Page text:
The myth of team diversity

The myth of team diversity

According to some recent research from Northwestern’s Kellogg School, diverse teams tend to actually perform more poorly than non-diverse teams. There are seemingly three basic reasons for this:

  • Diversity erodes over time: As people work together for a while, their views and opinions become more similar — thus, diversity declines.
  • Fragility: Team members leave (either the team, the department, or the company) and that can reduce the functionality of the diversity that was in place.
  • Small subsets: Teams often break up into homogenous subsets on projects — especially around big issues or pivot points —  and that can increase tension.

There’s no perfect model for building a team out, even though how you construct teams is probably the single-most important aspect of modern-day business. Think about it like this: almost nothing at work happens in a specific vacuum or silo anymore. A silo may “own” a certain process or idea or attribute, sure — but almost everything tends to involve, at the end of the process, 2-3 silos collaborating. There are two dirty little secrets here, though: no one really wants to collaborate at work and no one really knows what “good communication” looks like at work either.

How do you build a team, though? Should you aim for diversity?

Personally, I’d say it has to be a mix between “diversity” (I don’t mean racial, I mean skill sets and opinions and experience levels) and “some vetted old-timers.” When you work at a company and it’s all people who have worked together 15 years, that’s awful for a whole different set of reasons. It’s called “homophily,” by the way. In an organization like that, you’re always going to hear “That’s the way we do things!” and good ideas are always going to be seen as a threat to the established ways of order.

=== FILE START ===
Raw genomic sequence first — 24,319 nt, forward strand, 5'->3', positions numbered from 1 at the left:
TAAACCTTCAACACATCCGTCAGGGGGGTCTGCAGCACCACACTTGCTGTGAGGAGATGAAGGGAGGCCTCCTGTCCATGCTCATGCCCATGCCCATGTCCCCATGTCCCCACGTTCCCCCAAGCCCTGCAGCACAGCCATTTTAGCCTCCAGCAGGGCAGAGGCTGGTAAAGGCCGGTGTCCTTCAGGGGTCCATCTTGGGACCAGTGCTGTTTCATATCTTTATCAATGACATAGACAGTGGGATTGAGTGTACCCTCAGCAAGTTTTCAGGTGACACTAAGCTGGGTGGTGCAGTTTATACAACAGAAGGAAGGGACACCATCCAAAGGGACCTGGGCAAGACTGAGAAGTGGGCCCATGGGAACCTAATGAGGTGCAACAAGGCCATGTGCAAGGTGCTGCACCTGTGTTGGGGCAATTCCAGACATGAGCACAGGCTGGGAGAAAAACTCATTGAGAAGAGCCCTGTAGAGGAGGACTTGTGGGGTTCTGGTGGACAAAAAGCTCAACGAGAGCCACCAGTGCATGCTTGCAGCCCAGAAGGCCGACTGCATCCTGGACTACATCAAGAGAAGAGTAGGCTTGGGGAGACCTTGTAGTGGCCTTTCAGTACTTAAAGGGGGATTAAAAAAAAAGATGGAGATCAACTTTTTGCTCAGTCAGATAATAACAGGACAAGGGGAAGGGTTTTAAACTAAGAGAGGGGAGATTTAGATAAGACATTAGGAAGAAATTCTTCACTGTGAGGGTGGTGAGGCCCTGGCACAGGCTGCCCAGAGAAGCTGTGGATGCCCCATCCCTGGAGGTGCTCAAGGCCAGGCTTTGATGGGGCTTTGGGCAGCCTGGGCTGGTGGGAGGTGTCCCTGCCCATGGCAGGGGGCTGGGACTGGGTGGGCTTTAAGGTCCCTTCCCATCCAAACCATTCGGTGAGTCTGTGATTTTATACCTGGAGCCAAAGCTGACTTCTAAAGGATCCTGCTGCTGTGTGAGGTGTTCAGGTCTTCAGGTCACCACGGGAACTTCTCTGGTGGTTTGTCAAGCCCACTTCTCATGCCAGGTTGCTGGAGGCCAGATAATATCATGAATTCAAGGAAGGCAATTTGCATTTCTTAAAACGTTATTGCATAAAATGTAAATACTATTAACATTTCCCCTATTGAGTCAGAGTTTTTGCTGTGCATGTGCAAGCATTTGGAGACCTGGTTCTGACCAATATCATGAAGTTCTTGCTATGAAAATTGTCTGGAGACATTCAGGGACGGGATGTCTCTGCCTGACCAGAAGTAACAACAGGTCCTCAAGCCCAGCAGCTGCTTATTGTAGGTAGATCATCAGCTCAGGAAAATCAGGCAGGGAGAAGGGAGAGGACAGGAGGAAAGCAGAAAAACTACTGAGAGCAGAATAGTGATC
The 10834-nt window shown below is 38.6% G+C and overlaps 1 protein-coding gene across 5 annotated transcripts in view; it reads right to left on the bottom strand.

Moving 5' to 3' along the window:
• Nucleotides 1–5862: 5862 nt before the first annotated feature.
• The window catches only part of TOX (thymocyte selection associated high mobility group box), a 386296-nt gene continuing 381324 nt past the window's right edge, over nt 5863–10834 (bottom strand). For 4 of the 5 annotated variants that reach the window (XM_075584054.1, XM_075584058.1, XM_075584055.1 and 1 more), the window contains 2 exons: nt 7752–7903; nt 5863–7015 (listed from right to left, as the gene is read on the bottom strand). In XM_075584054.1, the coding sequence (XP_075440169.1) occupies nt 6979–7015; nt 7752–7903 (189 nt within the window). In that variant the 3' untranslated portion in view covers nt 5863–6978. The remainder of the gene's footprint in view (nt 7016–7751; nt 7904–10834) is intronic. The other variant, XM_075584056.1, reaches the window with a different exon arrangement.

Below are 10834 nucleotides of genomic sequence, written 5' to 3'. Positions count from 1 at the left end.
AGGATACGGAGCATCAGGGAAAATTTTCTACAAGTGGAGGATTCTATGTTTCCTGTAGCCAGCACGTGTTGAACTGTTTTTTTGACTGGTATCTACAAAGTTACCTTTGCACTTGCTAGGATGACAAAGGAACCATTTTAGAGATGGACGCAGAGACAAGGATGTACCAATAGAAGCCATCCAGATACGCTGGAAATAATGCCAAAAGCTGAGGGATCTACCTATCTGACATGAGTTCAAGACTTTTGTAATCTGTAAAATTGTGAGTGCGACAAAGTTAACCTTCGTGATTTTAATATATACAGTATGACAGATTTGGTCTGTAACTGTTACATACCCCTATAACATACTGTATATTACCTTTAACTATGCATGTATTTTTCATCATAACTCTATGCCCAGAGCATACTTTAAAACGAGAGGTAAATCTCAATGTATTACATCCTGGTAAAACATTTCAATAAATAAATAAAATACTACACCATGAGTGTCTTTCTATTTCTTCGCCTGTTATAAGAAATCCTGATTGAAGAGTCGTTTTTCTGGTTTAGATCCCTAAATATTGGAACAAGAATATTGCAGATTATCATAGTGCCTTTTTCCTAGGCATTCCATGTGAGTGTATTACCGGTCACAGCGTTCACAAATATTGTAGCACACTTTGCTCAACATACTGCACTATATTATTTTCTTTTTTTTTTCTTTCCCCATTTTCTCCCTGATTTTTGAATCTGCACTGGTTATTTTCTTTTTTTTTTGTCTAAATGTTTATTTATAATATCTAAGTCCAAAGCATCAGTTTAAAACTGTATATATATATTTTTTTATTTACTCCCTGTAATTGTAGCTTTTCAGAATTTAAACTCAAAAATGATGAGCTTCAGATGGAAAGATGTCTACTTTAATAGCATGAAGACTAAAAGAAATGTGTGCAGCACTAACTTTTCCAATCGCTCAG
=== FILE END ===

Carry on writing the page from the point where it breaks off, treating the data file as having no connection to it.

Here’s what Northwestern came up with:

Imagine an organization made up of two tiers of workers—e.g., law-firm partners and associates, attending physicians and residents, top- and middle-level management—with three people each. If the top tier includes people with skill sets A, B, and C, then redundant heterogeneity would mean the second tier would include people with those same three skill sets. That way, the organization presents both diversity within a tier and similarity between tiers, thus the term redundant heterogeneity.

Here’s the visual representation of that:


The Northwestern research is a little fraught because it’s based on the transition of basketball players from specific conferences (let’s say the ACC) to the NBA, and how they fit in with new teams and styles. That’s a good way to study this topic because there are a lot of controls, but basketball players and conferences are an odd mix of specific (skill sets) and generalized (how we view the Big 12 vs. the Big East, for example). There are flaws, but there are flaws with every study.

The basic rub here:

  • Too much diversity on a team = undermines itself
  • Too little diversity = no unique viewpoints

That middle sweet spot — whether you want to call it redundant heterogeneity or something else — is what companies should be aiming for when they hire. There are a couple of problems with that, though. Notably?

Also, most people are attracted to like-minded individuals — or people where they see a reflection of themselves in some way — so that creates a lot of similarity in hiring. Plus — and this is perhaps the most important point people haven’t grasped yet — everyone still hires on “gut feel,” which is absurd because a company spends about half their money on employees. Shouldn’t we hire on People Analytics or some idea of what makes a person successful at that specific company?


Ted Bauer